Written by Raymond Burris, posted by blog admin
Chicago is a well-known city for all types of art, especially music. There’s been a slew of interesting, innovative bands and artists that have called the Windy City home. The list is so long at this point that I could easily dedicate an entire article to naming them all and still fall short. Making waves over the last few years, Man Called Noon already have two full-length albums under their belt as well as several singles and other various releases. They’re very prolific for a relatively new band and the three-track EP Everybody Move is the latest stage of their musical evolution.
Man Called Noon is a tough lot to pin down, musically. On Everybody Move you will hear traditional rock, pop punk, straight pop, new wave, dance, funk, rhythm and blues and art-house soundscapes converging into a singular, cohesive sound that immediately sells you to their musical cause. Everybody Move starts off with its namesake track and it’s a real doozy, sweeping the listener right up with its many appealing charms. Jangly guitar riffs swim with both pop punk and first wave emo influences (think Saves the Day and Jimmy Eat World), although it’s a real aural victory that lead singer Anthony Giamichael’s vocals fall into a more hearty soulful range than the whiny musings of something like say Dashboard Confessional. The music of some of those emo bands had a lot of good appeal but the vocals were always hit or miss. Here the from the gut yet overtly melodic nuance of Anthony’s leads paint a formidable catchiness that’s rounded out by co-vocalist Erin Piortrowski’s gentle harmonization. Josh Fontenot laces a jazzy pocket beat into the thick threads of Dave Aitken’s floating bass lines; their double-dipped congruence falling in line seamlessly with the high-end guitar modulations. Everything moves along at a pretty steady clip with no parts of the song falling into tedium or syrupy balladry that drags more than it nails the dramatics. A scorching guitar lead in the track’s second half along with keyboardist Nathan Crone’s saloon shaking piano twinkles fully fleshes this tune into a melodic monster worth its weight in gold.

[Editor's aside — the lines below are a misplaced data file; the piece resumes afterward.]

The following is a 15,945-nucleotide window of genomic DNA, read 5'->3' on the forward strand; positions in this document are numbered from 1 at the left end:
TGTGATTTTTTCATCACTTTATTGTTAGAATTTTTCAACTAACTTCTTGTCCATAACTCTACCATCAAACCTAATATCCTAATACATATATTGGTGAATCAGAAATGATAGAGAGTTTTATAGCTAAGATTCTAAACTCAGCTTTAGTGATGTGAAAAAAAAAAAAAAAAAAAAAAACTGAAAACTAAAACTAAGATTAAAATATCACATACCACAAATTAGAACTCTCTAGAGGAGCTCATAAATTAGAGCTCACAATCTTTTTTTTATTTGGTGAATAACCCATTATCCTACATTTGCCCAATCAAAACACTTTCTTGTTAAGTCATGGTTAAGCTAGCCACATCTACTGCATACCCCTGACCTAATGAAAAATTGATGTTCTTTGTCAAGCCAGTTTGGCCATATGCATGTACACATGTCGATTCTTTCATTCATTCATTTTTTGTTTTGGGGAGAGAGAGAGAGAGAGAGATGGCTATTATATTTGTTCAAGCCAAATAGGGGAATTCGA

Following up on the title track’s speedy surges “Kiss Kiss Bang Bang” employs a similar set of swinging tempos, stinging guitar licks and bewitching dual vocals that dance in and out of each other’s melodic qualities. Piortrowski especially gussies up the choruses while additionally sprucing the verses with an attentive feminine touch. Driving percussion and tightly coiled bass riffs are given added potency when Crone’s quaking, autumnal keyboards inject an earthy grumble to the song’s scenic peaks and valleys (of which there are many). The EP fades out on the grungy, dirty punk rockin’ of “One Last Ride” which features the meanest, most snarly aggression on the recording. Full of distorted, dissonance riffs and rumbling rhythms this baby goes straight for full force while still retaining the unit’s admirable melodic qualities.
You’ll get a lot of mileage out Everybody Move’s many hooks and anthem-ready musical monuments. The worst part of this EP is that it’s so short; you’ll certainly want more when it’s all said and done with. In reality this EP was perhaps kept short out of necessity as it introduces a lot more experimentation into the band’s sound, a new member (Nathan Crone), an increased focus on harmony vocals, a keener eye for melodic songwriting and a large sonic palette that pushes the keyboards to the foreground of the music. All in all, Everybody Move is a flawless collection that only makes me more intrigued to hear Man Called Noon’s next release.